By Cathy Ulrich
Originally published in Body Sense magazine, Spring/Summer 2006.
Marcia McConnell is attractive and trim, and in the six years I’ve known her (we share an office suite), I had no idea she was a dancer. “Oh yes,” she said when we went out to lunch recently. “I danced tap as a little girl. I loved it. Then we moved, and the only kind of dance available in my new town was ballet. I think ballet is beautiful, but it’s not for me. I quit dancing but always wanted to get back to tap.”
This psychotherapist and life coach from Fort Collins, Colo., has found her passion in an unlikely place — the dance floor and stage. McConnell’s face shines when she talks about tap. “I found a class offered by City Parks and Recreation and decided to sign up about a year and a half ago.”
Dancing has brought McConnell new vitality, greater endurance, and a childlike sense of delight. She’s more conscious of her balance and more aware of her body. “I know what I need to work on to strengthen and build endurance — tap dancing has given me an incentive to develop my body so I can dance longer and progress in my abilities.”
Health Benefits of Dance
Cardiovascular Fitness and Weight Management — As a response to the epidemic of obesity and heart disease in the United States, the American Heart Association suggests that most people get 30 to 60 minutes of moderate activity most days of the week. Walking, jogging, and cycling are considered moderate activities, but many people find exercise for the sake of exercise boring. They start a regimen with good intentions, but the workout routine is the first thing to go when life’s pressures invade.
Dancing is a great moderate cardiovascular workout. Some forms of dance can even be considered high level activity. A person weighing 150 pounds will burn 374 calories doing fast ballroom dancing for an hour. A similar-sized person will burn 306 calories in the same time period dancing swing, country and western, or belly dancing — more than brisk walking which burns 258 calories per hour.
Balance and Coordination — As people age, loss of balance and coordination is a primary cause of falls and broken bones. Strong core muscles in the back and abdomen are key for keeping balance. Dancing is a great way to develop and maintain balance because it challenges core muscles with every move. As a dancer develops her skill, she’ll naturally improve her balance which is carried into all other aspects of her life.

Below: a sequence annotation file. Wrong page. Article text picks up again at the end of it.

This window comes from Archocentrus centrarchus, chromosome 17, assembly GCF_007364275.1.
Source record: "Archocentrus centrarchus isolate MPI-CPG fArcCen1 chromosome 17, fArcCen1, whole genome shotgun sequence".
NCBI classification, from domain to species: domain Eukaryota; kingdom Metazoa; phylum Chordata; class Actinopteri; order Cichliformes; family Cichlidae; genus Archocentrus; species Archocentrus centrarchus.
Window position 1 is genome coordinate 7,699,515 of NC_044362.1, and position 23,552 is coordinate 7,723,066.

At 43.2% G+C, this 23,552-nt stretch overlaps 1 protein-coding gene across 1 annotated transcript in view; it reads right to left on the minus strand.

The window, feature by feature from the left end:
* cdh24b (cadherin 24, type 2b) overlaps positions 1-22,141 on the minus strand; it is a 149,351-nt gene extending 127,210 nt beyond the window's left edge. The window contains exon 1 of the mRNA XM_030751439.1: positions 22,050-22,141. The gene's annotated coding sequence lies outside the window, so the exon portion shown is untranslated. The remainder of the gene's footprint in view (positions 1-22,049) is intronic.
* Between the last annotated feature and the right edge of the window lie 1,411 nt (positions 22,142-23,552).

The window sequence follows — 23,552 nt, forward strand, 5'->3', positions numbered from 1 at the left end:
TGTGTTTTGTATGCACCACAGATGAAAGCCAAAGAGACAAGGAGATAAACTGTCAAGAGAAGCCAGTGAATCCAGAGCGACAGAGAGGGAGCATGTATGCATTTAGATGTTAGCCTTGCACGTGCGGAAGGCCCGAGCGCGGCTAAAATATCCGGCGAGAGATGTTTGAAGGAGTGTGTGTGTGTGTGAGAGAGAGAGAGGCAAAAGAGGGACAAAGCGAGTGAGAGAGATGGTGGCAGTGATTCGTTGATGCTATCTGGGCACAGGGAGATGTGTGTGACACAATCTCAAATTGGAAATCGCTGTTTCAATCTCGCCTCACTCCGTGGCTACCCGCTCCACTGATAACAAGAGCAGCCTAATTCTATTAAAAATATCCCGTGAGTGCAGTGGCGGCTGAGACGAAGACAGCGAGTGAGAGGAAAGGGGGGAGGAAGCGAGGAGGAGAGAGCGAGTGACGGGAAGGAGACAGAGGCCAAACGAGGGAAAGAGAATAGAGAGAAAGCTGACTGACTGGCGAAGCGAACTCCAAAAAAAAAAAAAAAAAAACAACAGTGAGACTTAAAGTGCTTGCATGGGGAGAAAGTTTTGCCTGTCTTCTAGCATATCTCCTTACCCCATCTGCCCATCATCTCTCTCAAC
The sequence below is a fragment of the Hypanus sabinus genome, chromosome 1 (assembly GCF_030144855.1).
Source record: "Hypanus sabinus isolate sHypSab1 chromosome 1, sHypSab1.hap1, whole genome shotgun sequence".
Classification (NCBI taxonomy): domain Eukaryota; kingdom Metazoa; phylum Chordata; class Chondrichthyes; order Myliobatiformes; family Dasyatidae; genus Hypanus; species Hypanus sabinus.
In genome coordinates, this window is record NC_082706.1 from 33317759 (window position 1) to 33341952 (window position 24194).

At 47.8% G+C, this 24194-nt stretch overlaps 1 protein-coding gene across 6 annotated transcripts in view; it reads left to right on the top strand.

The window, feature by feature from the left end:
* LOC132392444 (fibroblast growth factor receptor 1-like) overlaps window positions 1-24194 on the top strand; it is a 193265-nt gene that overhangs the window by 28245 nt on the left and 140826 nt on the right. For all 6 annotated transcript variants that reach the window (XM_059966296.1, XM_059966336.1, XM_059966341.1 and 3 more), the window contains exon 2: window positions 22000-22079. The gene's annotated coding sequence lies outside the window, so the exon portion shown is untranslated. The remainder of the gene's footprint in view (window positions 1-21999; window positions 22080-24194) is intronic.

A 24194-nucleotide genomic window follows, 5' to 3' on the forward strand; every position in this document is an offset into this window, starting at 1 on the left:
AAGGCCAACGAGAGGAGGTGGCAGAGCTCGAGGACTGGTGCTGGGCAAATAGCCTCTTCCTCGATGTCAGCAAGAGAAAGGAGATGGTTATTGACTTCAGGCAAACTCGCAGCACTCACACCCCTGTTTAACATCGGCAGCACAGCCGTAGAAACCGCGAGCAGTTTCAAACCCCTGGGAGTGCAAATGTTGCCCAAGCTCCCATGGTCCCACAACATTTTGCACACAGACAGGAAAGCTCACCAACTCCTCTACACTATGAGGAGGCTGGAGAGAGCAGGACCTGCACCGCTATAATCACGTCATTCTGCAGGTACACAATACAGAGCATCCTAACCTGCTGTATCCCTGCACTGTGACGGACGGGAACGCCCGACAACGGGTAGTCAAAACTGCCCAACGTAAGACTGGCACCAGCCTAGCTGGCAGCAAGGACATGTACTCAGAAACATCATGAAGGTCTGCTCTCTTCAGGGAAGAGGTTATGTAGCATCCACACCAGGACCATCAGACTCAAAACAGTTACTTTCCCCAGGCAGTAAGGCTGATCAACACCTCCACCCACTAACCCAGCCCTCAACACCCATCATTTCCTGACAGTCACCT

Body Awareness — Knowing where his body is in space, sensing what he’s doing with his feet and hands, noticing how he shifts his weight, and feeling his movements in relation to his partner’s or other dancers — all of these abilities develop as
a dancer improves his skill. Someone with refined body awareness will also have improved posture and a sense of lightness and presence.
Strong Bones — Known to reduce osteoporosis (the loss of bone mass, especially in women), weight-bearing activities are crucial to bone health. Dancing increases weight bearing through the long bones in the legs. Weight shifting of the torso during dance moves helps to increase bone mass in the spine as well.
Dance is as much a part of human culture as is music and food. There are literally thousands of dances and hundreds of dance styles. Here is a short list of some of the more popular dance categories:
Ballroom Dance — Fox trot, waltz, tango, Latin dances (including salsa, merengue, and mambo), and swing are taught under the umbrella of ballroom dance. Many take a class to be able to dance at a wedding and then discover how much they enjoy the exercise and challenge. Classes and private lessons are offered in dance schools, as well as community centers, and instructional videos are readily available.
Country and Western Dance — Texas two-step, East and West Coast Swing, country waltz, and line dancing define this group. There are some commonalities between steps in ballroom dance and country and western, but the rhythms and music are different. Many country and western dance clubs offer free lessons on the premises where students can show up early for a class and stay for the evening to practice.
Irish Step Dance — Based on traditional Irish jigs and reels, Irish dancing has gained tremendous popularity in North America since the introduction of the Riverdance troupe in 1995. A key element of Irish step dance is that dancers hold arms and hands close to the torso so balance must come from core strength, not from the arms. There are instructional videos for Irish step dance, as well as schools throughout the country.
Ballet — For decades, ballet has been the standard dance form for children, but ballet classes for adults have become popular as well. Often adults who danced as kids return to ballet for fitness, but people who have never tried ballet are also drawn to it for the benefits of flexibility, strength, and endurance.
Dancing as a Way of Life
Petite and athletic Christine Hudson, a 27-year-old software designer, says of her passion for swing dancing: “I’ve been dancing since I took a ballroom class in college in 1999. I really recommend that people take lessons: They build confidence and it’s much more fun when you know what you’re doing. Dancing is not only a form of exercise for me, it’s a form of communication. It’s a cool conversation totally through the language of hands and body. I like to jump around for several hours and I definitely feel tired after an evening of dancing. I’ve met some wonderful people and dancing has helped my balance for rock climbing.”
Meanwhile, McConnell, who has rekindled her passion for dance, is rehearsing three times a week for a community review. “I can’t imagine my life at this point without tap.”